This is my current milking "parlour". I have to pasteurise anything that I use for cheese because there is so much dust, carrying all sorts of wild yeast and bacteria. DH bought me some hair nets. At about $5.00 per hundred they are a cheap and easy way to keep some of the flying dust and debris out of the milk. I soak them in sanitiser first and then they just fit over the top of the bucket, kept in place by the elastic.


This is the most recent equipment investment and I think it's really been worth the money. This little trailer hitches on behind Methusela as if it were made to match. It carries 300 kg and has a tip function as well. The sides can drop down for carrying bigger stuff, but in this configuration will fit more than a full bale of hay.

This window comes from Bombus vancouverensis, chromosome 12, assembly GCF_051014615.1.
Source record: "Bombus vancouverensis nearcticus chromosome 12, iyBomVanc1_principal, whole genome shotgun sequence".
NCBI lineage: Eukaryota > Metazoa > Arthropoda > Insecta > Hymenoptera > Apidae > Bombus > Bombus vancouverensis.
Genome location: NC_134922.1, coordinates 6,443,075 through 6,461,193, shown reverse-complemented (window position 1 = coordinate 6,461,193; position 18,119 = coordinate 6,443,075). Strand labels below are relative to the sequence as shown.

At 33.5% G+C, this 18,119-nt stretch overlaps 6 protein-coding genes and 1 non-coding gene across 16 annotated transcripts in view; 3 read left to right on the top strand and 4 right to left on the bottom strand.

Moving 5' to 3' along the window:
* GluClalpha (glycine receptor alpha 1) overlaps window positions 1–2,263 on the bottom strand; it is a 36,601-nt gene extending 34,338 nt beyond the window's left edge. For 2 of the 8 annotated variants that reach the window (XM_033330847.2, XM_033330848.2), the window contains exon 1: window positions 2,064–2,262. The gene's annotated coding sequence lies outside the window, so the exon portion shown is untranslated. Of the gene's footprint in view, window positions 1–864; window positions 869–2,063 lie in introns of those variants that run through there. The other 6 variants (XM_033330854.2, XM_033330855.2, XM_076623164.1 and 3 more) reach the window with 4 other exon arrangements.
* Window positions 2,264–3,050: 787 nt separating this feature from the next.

I use it every second or third day to carry hay or mixed feed down to the cattle. It will also come in handy for collecting firewood and carrying fencing supplies or water.


The rooster that showed up (photo on the last blog entry) has been found a new home with a flock of hens that had no patriarch. He is very full of himself now, but did think he'd been snatched by a fox when we grabbed him late at night to relocate him. Oh, the noise !!

A sheep walked in the front gate the next day and stayed for a couple of days. No-one nearby had lost any, and she had no eartag. Eventually we sent her next door (the other side to the cattle pasture) with that neighbour's consent, to join her little flock of ewes. She seems quite happy now.

Saturday, 15 December 2012

Just posting a few catchup photos and notes.

Frank & Pippi, the light sussex chicks, are reaching teenagehood. I can't wait until they are too big to sneak through the house yard fence and I can rehabilitate my herb garden !